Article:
AVS2015 Session 2D+EM+MG+NS+SE+SM+SS+TF-ThM: Emergent 2D Materials

Thursday, October 22, 2015 8:00 AM in 212C

Thursday Morning

Time Period ThM Sessions | Abstract Timeline | Topic 2D Sessions | Time Periods | Topics | AVS2015 Schedule

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8:00 AM 2D+EM+MG+NS+SE+SM+SS+TF-ThM-1 CVD Growth and Characterization of 2D MoS2, MoSe2, MoTe2, WS2, WSe2, and MoS2(1-x)Se2x Alloys
David Barroso, Thomas Empante, Ariana Nguyen, Velveth Klee, I-Hsi (Daniel) Lu, Edwin Preciado, Christopher Lee, Chun-Yu Huang, William Coley, Sahar Naghibi, Gretel von Son, Alexander Brooks, Jin Kim, Ludwig Bartels (University of California, Riverside)

Transition Metal Dichalcogenides (TMDs) have been of increasing interest over the past years due to their exciting semiconducting properties. In the bulk, TMDs possess a native indirect bandgap and transition to a direct bandgap as they approach the monolayer limit. The bandgaps range from 1.15 eV to 1.95 eV depending on composition. Using organic liquids and/or inorganic powders as precursors, CVD growth techniques have been realized for MX2 TMDs (M = Mo, W; X = S, Se, Te) and their alloys at tunable compositions. We achieved consistent synthesis of these TMDs materials. The films can either be made homogeneous in bandgap or exhibiting a linear bandgap gradient. Characterization of the films include Raman and photoluminescence spectroscopy, as well as AFM. Device fabrication allows for transport measurements. Depending on the composition, the materials show n- or p-doping in a consistent fashion.

8:20 AM 2D+EM+MG+NS+SE+SM+SS+TF-ThM-2 Investigation of Manganese Dioxide Nanosheets by STM and AFM
Loranne Vernisse, Sepideh Afsari, Samantha Shumlas, Akila Thenuwara, Daniel Strongin, Eric Borguet (Temple University)

Interest in ultrathin two-dimensional nanosheets has grown exponentially thanks to their unique and diverse electronic properties. As they possess atomic or molecular thickness and infinite planar dimension, they are expected to have different properties than the bulk of the material from which they originate. This offers opportunities for the development of devices in various areas, ranging from catalysis to electronics. Using the exfoliation approach, it is possible to investigate 2D nanosheets of different materials in search of new phenomena and applications. Bearing this mind, we focused on manganese dioxide (MnO2), and more specifically δ-MnO2 (Birnessite). This mineral has the advantage to present a low surface enthalpy[1], which results in weak water binding. Moreover, the presence of defects, e.g., oxygen vacancies has a dopant effect on water oxidation. These properties make MnO2 a perfect candidate as a catalytic surface for water splitting and pave the way to the design of clean and renewable energy system. Furthermore, MnO2 can be easily exfoliated into ultrathin nanosheets owing to the layered structure of the manganese oxide precursors.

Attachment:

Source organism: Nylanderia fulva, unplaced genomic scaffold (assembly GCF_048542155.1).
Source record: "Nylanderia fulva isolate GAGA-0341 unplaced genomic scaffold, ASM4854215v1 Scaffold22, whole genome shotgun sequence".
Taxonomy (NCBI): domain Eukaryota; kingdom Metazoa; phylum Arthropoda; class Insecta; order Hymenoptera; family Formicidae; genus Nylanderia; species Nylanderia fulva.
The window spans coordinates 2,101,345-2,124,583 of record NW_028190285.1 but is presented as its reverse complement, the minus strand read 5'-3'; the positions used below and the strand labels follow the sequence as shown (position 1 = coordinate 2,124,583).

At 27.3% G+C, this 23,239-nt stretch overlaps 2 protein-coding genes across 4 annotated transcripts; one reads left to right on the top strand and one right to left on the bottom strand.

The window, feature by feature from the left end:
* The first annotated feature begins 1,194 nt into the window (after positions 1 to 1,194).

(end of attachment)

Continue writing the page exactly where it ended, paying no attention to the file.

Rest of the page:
Our goal is to investigate the catalytic activity of ultrathin MnO2 nanosheets using scanning probe microscopy techniques, especially atomic force microscopy (tapping mode) and scanning tunneling microscopy (ambient and electrochemical conditions). In this perspective, we have first improved the deposition processes and find the imaging conditions to observe MnO2 nanosheets with an average thickness of one or two layers. We have also showed that MnO2 single layer nanosheets exhibit an expected hexagonal atomic pattern and present some defects. We will now resolve and identify the different defects and investigate the evolution of the conductivity as a function of the defect concentration and the number of layers.

This work was supported as part of the Center for the Computational Design of Functional Layered Materials, an Energy Frontier Research Center funded by the U.S. Department of Energy, Office of Science, Basic Energy Sciences under Award #DE-SC0012575.

[1] M. M. Najafpour, E. Amini, M. Khatamian, R. Carpentier, S. I. Allakhverdiev, Journal of Photochemistry and Photobiology B: Biology (2014), 133, 124.

8:40 AM 2D+EM+MG+NS+SE+SM+SS+TF-ThM-3 Two-Dimensional Early Transition Metal Carbides and Carbonitrides "MXenes": Synthesis, Properties and Applications
Michael Naguib (Oak Ridge National Laboratory)